Hypselosaurus was scientifically described by geologist Pierre Émile Philippe Matheron in 1846 and formally named in 1869, on the basis of fragmentary remains from the Late Cretaceous of the Provence region of France. Matheron thought the animal was a gigantic crocodile.
The legs of Hypselosaurus were proportionally robust. Eggs attributed to it by Matheron and Paul Gervais have been found in France since 1846, and were the earliest dinosaur eggs actually discovered, although they were not recognized as being dinosaurian for several decades. The eggs are unusually large; measuring at around 1-foot (0.30 m) in length. Age determination studies performed on the fossilized remains have been inconclusive, with results ranging from a few decades to several hundred years.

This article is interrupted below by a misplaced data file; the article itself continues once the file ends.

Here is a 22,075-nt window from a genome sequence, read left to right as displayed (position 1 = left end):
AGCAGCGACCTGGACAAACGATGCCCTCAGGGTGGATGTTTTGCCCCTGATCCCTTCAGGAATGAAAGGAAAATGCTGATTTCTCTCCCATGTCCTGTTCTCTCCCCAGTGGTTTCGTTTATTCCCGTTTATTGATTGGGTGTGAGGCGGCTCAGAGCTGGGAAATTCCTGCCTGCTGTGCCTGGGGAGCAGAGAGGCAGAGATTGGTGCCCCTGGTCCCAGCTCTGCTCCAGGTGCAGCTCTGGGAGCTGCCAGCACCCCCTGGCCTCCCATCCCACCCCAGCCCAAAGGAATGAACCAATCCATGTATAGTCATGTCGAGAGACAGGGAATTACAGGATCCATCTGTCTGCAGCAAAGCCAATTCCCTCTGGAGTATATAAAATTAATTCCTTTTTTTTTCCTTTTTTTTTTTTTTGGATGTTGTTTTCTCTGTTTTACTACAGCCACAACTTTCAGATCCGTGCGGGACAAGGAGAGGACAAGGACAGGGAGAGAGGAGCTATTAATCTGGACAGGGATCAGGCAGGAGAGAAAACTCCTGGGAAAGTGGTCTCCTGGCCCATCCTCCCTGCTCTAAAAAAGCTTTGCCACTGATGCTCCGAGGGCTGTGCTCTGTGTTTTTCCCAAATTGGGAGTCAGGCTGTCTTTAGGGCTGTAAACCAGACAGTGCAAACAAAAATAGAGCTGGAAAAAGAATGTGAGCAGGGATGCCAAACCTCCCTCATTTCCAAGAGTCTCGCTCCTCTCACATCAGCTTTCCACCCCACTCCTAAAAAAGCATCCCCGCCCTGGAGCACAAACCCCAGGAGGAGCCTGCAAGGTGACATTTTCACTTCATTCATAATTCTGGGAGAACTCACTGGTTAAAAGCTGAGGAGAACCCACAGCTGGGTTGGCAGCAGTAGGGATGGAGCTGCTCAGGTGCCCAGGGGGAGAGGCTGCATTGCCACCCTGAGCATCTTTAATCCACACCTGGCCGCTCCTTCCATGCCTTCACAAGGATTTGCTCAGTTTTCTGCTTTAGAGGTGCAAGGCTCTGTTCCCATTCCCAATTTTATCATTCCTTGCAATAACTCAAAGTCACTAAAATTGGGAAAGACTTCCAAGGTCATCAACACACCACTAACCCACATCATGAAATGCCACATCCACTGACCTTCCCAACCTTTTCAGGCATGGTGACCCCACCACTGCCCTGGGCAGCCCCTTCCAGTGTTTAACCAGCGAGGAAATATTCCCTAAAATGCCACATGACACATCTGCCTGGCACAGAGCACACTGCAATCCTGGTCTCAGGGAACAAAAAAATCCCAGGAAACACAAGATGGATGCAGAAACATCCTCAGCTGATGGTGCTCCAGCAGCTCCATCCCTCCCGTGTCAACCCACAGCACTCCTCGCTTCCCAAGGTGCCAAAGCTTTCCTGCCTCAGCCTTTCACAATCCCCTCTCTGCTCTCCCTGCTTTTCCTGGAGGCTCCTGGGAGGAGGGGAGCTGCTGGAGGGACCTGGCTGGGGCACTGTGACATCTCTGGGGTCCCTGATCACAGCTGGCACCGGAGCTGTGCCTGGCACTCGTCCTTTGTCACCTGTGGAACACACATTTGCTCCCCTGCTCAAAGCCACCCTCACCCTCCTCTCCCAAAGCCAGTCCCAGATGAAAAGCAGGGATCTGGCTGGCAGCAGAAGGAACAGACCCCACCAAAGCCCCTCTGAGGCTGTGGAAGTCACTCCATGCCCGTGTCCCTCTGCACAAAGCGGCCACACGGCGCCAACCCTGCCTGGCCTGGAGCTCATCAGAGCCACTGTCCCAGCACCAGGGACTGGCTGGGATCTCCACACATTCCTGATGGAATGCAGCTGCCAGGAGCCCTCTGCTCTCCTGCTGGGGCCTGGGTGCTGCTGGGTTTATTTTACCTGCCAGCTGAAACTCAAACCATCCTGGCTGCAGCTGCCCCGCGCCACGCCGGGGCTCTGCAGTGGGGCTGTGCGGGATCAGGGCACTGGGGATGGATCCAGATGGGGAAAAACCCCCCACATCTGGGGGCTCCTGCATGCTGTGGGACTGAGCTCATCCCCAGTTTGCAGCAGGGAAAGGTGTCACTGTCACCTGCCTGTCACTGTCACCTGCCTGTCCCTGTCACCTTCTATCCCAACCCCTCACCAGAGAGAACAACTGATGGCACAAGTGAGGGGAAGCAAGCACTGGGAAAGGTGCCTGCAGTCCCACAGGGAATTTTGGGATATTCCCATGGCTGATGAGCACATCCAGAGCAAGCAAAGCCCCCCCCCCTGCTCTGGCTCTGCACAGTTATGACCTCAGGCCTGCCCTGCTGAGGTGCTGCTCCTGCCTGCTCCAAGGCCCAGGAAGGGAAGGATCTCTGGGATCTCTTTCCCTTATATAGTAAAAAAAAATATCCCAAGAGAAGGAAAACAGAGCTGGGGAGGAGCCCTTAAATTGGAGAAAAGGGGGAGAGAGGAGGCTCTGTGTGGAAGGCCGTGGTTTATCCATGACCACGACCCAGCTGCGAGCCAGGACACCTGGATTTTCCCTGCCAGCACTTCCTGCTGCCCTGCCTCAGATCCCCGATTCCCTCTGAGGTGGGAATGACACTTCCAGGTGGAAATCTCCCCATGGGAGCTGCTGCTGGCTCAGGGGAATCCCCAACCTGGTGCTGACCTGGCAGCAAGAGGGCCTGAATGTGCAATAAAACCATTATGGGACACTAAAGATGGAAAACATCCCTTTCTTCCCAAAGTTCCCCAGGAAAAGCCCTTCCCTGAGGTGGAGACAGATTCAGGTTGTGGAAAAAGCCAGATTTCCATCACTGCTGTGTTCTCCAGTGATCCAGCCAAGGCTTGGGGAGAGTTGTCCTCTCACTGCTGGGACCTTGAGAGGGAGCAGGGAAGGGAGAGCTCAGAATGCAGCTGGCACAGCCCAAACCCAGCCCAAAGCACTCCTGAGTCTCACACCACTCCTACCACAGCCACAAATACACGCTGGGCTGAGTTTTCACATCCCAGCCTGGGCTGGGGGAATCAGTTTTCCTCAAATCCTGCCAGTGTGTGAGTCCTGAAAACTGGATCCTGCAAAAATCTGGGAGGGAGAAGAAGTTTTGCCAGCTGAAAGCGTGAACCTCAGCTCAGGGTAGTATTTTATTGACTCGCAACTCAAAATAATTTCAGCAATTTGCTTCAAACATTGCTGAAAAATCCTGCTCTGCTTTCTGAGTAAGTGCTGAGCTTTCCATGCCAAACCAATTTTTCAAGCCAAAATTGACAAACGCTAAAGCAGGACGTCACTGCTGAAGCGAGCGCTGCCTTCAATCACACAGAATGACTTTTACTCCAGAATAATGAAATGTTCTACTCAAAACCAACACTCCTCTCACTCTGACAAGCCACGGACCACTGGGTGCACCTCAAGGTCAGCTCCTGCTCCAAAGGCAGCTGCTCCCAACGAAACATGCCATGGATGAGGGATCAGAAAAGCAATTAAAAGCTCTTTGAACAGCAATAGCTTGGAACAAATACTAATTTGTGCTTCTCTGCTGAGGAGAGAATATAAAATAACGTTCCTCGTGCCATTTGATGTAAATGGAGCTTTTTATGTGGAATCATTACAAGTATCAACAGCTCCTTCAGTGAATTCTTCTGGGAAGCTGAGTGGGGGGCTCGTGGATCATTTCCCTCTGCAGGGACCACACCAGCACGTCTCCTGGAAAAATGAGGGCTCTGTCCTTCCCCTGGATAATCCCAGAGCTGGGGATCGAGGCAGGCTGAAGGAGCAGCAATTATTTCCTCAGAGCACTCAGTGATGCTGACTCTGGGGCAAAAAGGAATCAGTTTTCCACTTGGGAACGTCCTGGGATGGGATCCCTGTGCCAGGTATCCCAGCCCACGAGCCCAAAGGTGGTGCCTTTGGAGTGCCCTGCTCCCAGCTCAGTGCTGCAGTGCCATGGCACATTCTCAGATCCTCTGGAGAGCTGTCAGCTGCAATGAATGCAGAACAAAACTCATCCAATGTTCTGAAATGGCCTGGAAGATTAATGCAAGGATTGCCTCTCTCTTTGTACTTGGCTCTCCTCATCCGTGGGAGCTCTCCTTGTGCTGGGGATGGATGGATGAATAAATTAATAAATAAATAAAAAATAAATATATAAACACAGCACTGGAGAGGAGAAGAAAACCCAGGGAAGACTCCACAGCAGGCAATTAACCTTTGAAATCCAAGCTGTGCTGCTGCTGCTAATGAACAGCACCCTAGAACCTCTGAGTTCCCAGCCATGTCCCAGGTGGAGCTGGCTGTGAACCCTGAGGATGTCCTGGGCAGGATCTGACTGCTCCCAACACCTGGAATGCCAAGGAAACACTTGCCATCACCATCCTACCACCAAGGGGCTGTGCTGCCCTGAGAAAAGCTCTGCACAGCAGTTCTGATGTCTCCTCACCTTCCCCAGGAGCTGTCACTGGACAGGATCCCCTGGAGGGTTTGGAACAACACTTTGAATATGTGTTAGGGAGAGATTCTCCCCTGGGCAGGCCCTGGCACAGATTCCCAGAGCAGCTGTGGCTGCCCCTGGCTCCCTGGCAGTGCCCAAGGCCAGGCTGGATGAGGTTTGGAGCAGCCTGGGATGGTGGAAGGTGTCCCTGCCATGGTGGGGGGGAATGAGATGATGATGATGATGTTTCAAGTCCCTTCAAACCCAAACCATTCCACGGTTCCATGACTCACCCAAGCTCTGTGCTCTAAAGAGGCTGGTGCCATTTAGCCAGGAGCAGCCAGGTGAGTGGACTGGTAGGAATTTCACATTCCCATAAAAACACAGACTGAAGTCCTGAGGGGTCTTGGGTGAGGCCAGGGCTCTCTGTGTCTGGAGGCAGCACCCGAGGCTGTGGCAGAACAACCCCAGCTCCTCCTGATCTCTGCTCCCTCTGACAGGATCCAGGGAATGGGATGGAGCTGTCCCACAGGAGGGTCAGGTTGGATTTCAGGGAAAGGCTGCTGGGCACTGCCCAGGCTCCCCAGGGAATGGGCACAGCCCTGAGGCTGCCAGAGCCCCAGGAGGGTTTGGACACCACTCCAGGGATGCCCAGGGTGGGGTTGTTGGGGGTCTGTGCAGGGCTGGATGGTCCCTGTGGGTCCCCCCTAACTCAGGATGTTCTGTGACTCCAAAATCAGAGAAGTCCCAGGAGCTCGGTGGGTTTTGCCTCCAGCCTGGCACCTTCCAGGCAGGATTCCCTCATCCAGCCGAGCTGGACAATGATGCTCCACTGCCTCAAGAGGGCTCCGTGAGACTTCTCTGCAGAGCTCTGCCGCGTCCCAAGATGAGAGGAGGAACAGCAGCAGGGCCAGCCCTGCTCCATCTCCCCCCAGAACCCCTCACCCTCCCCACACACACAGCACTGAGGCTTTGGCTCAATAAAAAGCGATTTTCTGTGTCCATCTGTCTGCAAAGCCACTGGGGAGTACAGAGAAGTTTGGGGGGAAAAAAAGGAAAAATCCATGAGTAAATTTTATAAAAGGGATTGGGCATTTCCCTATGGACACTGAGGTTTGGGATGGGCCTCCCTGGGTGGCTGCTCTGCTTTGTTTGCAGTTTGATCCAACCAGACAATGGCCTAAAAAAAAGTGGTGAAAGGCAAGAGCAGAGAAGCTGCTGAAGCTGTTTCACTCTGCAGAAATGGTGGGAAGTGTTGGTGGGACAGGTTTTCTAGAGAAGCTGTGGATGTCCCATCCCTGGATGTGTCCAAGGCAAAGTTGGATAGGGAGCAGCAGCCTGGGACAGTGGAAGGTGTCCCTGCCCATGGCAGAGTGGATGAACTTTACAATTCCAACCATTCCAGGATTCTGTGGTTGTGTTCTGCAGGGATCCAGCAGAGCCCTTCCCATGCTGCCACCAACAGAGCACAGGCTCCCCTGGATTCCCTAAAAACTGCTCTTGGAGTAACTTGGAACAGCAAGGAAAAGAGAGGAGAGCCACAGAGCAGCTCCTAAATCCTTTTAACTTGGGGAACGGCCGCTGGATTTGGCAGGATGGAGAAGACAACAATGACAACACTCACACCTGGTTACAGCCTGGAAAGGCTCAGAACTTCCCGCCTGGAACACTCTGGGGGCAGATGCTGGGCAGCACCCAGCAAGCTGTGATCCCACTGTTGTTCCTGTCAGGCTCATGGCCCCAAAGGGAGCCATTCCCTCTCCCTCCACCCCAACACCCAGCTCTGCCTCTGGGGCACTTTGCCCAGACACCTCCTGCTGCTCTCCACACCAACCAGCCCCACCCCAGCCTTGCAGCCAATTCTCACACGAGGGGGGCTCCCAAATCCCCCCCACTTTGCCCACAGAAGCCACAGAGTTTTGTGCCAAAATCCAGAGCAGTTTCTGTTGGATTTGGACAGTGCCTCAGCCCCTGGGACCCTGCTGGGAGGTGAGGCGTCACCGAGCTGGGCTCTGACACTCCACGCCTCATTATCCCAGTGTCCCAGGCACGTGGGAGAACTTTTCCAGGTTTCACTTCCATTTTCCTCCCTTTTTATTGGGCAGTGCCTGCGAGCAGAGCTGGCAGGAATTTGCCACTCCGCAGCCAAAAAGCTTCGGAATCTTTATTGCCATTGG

Eggs with abnormally thin shells have been attributed to Hypselosaurus priscus. Some experts have speculated that this was the cause of the species' extinction, with vegetation changes, climatic change and overcrowding being the original impetus for the shell thinning. However, there are alternative explanations for the thin eggshell not dependent on pathology. Later researchers found evidence that the eggs in question successfully hatched. Some researchers postulated that the thinner "Hypselosaurus priscus" eggshells came from different taxa than the thicker eggshells, and subsequent researchers have come to support this idea. Another potential explanation for variation in eggshell thickness is that the thinner eggs were laid by younger individuals than the thicker shell eggs laid by older individuals or that it was a consequence of natural variations of eggshell thickness within a single species.